Honeybees and other bee species are solar insects. The sun plays a vital role in their navigation systems, and most flowers they pollinate are open and available in the daytime due to sunlight.
Many night-blooming plants, like the cereus flower, are white because they reflect moonlight and that makes them appear to glow in order to attract quality pollinators. They also emit potent scents to lure insects to their nectar. Cacti also bloom at night and have intense scents, large flowers and lots of nectar. So far, night-blooming flowers have always been considered the realm of nocturnal creatures like moths and bats, but not many, if any, bees.
Bees try to get home to the hive before sunset so they won’t get lost, and they don’t emerge for a new day of foraging until after sunrise when the sun warms up their world.
But this post is about Australia. In a new study by Australian scholars published in Journal of Hymenoptera and released on October 30, 2020, exciting new revelations about the secret life of some bees has been revealed. The study is: Morphometric comparisons and novel observations of diurnal and low-light-foraging bees.
Australian bees are known to pollinate plants on sunny days, but this new study has identified two species that have adapted their vision for night-time conditions for the first time. The study by a team of ecology researchers has observed night time foraging behavior by a nomiine (Reepenia bituberculata) and masked (Meroglossa gemmata) bee species, with both developing enlarged compound and simple eyes which allow more light to be gathered compared to their daytime kin.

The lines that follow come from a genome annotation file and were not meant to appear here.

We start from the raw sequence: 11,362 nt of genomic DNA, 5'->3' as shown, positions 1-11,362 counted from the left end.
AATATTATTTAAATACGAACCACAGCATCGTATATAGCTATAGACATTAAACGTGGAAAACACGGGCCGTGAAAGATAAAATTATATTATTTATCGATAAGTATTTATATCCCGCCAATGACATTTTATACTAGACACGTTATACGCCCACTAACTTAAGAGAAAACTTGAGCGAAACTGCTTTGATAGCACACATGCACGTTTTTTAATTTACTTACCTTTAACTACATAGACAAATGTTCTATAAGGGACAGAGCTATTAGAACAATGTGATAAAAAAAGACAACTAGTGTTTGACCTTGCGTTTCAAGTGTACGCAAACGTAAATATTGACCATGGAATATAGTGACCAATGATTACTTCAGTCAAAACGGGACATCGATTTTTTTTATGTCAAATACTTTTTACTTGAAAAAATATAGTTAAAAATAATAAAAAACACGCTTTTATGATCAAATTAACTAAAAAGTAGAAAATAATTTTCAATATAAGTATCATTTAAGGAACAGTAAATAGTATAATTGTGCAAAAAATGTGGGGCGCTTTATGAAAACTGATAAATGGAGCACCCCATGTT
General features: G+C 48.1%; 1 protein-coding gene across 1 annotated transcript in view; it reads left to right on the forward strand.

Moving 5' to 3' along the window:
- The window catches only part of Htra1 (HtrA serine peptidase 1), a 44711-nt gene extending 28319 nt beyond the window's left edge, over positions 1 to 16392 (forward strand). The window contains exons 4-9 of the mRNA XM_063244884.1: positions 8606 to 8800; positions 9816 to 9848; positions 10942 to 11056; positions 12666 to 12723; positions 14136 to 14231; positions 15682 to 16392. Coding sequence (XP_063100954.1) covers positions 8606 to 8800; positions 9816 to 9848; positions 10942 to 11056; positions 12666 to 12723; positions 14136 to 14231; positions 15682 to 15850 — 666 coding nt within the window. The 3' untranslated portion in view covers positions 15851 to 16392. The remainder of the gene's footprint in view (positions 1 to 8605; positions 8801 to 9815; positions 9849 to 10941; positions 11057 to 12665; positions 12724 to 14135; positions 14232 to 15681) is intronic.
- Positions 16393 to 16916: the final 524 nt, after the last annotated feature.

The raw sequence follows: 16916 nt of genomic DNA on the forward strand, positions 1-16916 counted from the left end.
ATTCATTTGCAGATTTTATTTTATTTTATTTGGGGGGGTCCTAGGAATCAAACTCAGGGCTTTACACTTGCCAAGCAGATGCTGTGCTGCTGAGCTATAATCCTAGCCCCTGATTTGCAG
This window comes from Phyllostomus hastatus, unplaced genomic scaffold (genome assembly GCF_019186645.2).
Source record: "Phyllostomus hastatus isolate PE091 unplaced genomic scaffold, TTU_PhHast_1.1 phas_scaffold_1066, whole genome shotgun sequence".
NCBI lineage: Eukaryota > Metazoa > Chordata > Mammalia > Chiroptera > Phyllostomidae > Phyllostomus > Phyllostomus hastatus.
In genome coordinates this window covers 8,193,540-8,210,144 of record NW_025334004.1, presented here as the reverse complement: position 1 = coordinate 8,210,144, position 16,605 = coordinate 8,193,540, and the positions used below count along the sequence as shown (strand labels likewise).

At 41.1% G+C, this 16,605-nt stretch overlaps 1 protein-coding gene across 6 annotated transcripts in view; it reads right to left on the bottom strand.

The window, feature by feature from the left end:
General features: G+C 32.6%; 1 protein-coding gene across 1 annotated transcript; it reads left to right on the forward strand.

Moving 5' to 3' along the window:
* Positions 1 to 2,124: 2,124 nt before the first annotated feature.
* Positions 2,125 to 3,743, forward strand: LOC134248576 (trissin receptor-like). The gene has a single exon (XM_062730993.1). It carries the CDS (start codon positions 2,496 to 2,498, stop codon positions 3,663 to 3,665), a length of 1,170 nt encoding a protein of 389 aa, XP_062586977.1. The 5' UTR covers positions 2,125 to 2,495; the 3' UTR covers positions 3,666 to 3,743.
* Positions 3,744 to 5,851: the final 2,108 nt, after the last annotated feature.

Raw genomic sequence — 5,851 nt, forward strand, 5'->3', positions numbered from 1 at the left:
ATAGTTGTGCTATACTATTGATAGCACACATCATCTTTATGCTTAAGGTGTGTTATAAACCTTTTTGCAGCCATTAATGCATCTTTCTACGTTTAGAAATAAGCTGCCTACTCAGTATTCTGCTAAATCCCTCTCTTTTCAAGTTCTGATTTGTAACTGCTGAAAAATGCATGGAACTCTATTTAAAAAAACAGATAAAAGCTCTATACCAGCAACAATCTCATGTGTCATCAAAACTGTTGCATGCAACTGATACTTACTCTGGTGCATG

This unrelated 4:46-minute video by Texas A&M University features Katy Boyd discussing Foraging Behavior in the Honeybee:
These observations are the first regarding Australian bees foraging in low-light conditions, and this is also the first evidence of low-light foraging behavior in the colletid bee subfamily, Hylaeinae. The bee species involved were Reepenia bituberculata on the palms Dypsis lutescens and Licuala ramsayi, and Meroglossa gemmate on Melaleuca leucadendra. These are the first plant records for these bee species confirmed crepuscular foraging behavior for any Australian bee species and some were sighted nearly 90 minutes past sunset as they foraged into the evening twilight, when host plants can only be seen as silhouettes.
These sightings were in November 2019 and in February 2020. This confirms that there are at least these two types of nocturnal bees or star foragers in Australia, whereas almost all bees are considered sun foragers.
Experts agree that more studies are needed regarding bee foraging behavior that is restricted to dim-light conditions in Australia. There are no previously published recordings of Australian twilight-foraging for any species even though there has been much conjecture about low-light adapted bees. Here is another excellent presentation on the findings of this team.
Our main image today is of a beautiful sunset. It fit the theme of nocturnal bees, and it also fits the fact that the sun literally set on the year 2020 tonight. We wish you all things good in 2021. Please stay true to all bees everywhere.